Zero is still alive, but Stanley realizes quickly that his friend is in bad shape. Zero refuses to go back to Camp Green Lake. He offers Stanley some "Sploosh" to drink - a dubious jarred concoction that Stanley notices tastes like peaches. Zero has been living off this jarred fruit, but there are no more jars.
Stanley shows Zero the mountain that looks like a thumb, and the boys set off across the desert again with God's Thumb as their destination. The going is tough, especially since Zero's health is failing and the boys have no water. They distract themselves with spelling games and speculating about what they'll find at the top of the mountain.
As they climb up toward the base of the thumb-like rock formation, the boys notice that there is more greenery and more bugs - sure signs of water nearby. Zero collapses, and Stanley carries him toward God's Thumb, eventually collapsing as well into a muddy ditch. Stanley joyfully gulps down the muddy water, and hands Zero half of a wild raw onion he finds growing nearby.
Zero confesses that he stole the shoes that Stanley was accused of stealing, and he is the reason why Stanley was sent to Camp Green Lake in the first place. Stanley, disbelieving, sings Zero his family's lullaby as the exhausted, weakened boy drifts off to sleep.
Stanley and Zero dig a deeper hole for water, and they discuss Zero's life. Zero explains how he stole Clyde Livingston's shoes from a charity auction at the homeless shelter Zero sometimes went to when he was homeless.
Stanley feels a deep sense of calm and happiness as he looks up at the stars that night, glad that the whole sequence of events happened to bring him and Zero together, and to allow them to survive. A crazy idea comes to him: what if he and Zero went back to Camp Green Lake and dug for buried treasure in the hole where Stanley originally found Kissin' Kate's lipstick tube?
The discovery of the onion field near God's Thumb prompts the narrator to recount a brief flashback in Chapter 40. This chapter reaches back to before Sam's death, and describes an everyday scene in Green Lake: a grateful townswoman thanks Sam for the onion remedies which helped cure her daughter. Although this anecdote does nothing to further the plot in itself, it serves as a testament to Sam's kind and honest character, and also reminds the reader that the past and the present are inextricably linked.
By including this flashback, Sachar makes it clear to us that the Yelnats owe their lives to this onion field - it is the same one which saved Stanley's great-grandfather when he was robbed. It also emphasizes the magical healing qualities of the onions, an important symbol in the novel.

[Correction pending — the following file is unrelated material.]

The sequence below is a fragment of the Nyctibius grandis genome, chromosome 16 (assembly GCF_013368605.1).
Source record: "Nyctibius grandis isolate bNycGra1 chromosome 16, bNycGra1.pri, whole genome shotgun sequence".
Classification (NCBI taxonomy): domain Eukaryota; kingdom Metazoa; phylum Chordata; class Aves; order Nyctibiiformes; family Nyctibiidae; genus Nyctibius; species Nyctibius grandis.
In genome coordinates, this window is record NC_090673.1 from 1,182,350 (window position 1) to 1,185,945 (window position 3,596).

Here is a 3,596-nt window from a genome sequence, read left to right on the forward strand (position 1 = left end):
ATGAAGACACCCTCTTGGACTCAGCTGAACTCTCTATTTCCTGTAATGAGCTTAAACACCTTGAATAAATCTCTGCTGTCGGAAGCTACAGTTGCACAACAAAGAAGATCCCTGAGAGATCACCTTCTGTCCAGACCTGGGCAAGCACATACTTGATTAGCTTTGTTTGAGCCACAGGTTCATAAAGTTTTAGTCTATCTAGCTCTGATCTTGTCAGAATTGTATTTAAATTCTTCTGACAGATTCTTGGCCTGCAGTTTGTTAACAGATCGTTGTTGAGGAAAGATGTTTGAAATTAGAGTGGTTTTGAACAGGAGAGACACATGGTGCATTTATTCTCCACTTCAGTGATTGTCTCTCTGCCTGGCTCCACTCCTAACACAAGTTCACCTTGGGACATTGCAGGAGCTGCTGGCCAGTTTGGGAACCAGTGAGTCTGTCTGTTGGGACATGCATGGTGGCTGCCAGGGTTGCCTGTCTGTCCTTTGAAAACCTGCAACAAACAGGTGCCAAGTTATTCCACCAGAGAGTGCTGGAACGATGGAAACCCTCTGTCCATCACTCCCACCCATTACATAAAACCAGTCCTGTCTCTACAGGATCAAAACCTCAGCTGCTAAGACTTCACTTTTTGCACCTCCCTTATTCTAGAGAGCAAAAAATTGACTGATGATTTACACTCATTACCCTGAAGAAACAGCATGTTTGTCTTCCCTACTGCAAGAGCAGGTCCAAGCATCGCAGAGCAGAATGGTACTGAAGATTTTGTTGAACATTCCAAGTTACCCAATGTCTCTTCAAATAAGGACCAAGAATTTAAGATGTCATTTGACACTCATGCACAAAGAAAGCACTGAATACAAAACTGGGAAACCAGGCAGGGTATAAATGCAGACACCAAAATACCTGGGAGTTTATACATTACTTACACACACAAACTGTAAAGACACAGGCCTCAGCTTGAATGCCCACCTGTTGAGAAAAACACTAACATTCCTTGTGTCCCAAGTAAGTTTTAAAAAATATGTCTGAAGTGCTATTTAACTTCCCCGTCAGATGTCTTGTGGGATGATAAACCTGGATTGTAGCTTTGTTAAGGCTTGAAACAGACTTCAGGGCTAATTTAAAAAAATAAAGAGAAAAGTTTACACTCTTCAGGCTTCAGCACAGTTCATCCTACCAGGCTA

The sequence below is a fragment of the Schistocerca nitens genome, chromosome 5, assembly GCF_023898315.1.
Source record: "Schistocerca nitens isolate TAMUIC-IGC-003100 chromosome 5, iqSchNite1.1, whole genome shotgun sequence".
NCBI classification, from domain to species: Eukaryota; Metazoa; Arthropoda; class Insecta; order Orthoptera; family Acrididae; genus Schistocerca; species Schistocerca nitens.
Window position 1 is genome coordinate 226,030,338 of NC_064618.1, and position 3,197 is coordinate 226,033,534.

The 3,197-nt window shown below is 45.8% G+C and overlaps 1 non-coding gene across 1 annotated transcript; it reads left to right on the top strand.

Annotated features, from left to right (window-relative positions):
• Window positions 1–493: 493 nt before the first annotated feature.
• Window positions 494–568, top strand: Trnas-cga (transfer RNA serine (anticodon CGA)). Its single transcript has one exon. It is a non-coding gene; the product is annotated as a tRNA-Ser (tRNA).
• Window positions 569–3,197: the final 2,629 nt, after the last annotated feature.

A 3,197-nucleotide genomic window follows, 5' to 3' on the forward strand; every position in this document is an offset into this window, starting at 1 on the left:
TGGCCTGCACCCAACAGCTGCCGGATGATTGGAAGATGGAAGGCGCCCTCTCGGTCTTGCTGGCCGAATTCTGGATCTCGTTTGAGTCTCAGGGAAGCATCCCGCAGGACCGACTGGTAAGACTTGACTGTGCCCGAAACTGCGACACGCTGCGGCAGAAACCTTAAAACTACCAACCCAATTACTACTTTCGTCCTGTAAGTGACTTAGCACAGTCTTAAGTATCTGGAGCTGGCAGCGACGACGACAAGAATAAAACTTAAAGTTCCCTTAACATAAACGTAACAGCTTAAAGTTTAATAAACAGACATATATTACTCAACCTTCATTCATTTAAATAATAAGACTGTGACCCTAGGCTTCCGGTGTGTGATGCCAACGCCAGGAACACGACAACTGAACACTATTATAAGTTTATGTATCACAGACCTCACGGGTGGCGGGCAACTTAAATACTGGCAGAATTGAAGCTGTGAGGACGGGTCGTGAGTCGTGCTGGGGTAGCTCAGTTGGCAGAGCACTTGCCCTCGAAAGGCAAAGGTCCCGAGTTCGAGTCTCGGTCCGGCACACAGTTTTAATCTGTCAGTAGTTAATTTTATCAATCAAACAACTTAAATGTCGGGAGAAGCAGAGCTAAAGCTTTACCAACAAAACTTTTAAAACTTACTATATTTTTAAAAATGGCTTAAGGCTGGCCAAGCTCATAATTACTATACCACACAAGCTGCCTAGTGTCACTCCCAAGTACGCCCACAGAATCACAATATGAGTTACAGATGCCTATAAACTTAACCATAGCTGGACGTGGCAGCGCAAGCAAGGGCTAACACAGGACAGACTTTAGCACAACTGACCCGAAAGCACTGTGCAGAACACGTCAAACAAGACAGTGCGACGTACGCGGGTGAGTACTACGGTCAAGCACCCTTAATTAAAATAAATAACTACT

The flashback is also important in that it is one of the reader's last images of Sam. Sachar chooses to leave us not with the sad and horrible scene of Sam's death, but with a scene that encapsulates the onion-picker's best qualities: his integrity, his friendliness, and his community spirit. It is a very different picture than our last image of Kate, or of Trout Walker, whom we leave in the barren desert, her heart broken and his ambition thwarted. Sam is such an unambiguously morally good character in Holes that it makes sense for Sachar to pay him - and the nicer inhabitants of Green Lake - tribute in this way.
There is the possibility of significant dramatic irony at the end of Chapter 39, if a reader has been paying close attention. It is fascinating that Sachar does not accompany arguably the most important event in the novel, one which alters the course of history and breaks a generations-old curse, with more fanfare. There is none of the lightning of Chapter 29, dramatically symbolizing Stanley's epiphany regarding God's Thumb. Sachar does not explicitly state - or even hint - that the curse is lifted. It is up to the savvy reader to recall the words of Madame Zeroni, and put two and two together: Stanley has now carried Zero up the mountain, and sung him the lullaby. If readers do not realize it at this point, they will have to wait until much later in the novel, because the time that the two boys spend on God's Thumb is a limbo period for them and for the action of the book.